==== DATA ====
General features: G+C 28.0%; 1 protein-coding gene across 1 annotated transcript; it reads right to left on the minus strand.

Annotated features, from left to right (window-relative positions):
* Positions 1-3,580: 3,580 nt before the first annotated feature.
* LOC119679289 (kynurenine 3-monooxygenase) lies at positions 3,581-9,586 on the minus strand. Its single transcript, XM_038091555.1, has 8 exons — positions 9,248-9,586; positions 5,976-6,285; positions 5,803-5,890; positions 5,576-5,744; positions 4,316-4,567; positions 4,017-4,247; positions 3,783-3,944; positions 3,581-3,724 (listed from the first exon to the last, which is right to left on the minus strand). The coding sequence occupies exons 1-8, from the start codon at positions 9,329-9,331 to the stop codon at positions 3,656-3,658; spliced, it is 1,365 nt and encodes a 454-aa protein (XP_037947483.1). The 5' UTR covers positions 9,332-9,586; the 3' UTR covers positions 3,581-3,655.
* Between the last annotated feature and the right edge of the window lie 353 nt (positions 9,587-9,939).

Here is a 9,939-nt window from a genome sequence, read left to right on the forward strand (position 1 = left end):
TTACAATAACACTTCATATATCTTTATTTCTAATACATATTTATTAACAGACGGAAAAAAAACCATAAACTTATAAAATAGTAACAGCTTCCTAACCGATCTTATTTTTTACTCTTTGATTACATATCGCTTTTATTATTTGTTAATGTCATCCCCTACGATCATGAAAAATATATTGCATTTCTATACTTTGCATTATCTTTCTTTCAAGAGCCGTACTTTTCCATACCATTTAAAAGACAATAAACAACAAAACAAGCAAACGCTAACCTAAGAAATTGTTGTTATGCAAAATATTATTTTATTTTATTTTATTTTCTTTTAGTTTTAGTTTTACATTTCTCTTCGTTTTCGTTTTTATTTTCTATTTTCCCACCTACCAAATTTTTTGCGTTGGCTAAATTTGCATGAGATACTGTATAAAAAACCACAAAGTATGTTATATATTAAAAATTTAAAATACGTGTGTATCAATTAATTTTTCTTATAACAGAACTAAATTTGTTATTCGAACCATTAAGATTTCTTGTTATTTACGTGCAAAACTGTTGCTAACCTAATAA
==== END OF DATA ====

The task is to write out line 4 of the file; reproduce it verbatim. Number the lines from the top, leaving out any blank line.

* LOC119679289 (kynurenine 3-monooxygenase) lies at positions 3,581-9,586 on the minus strand. Its single transcript, XM_038091555.1, has 8 exons — positions 9,248-9,586; positions 5,976-6,285; positions 5,803-5,890; positions 5,576-5,744; positions 4,316-4,567; positions 4,017-4,247; positions 3,783-3,944; positions 3,581-3,724 (listed from the first exon to the last, which is right to left on the minus strand). The coding sequence occupies exons 1-8, from the start codon at positions 9,329-9,331 to the stop codon at positions 3,656-3,658; spliced, it is 1,365 nt and encodes a 454-aa protein (XP_037947483.1). The 5' UTR covers positions 9,332-9,586; the 3' UTR covers positions 3,581-3,655.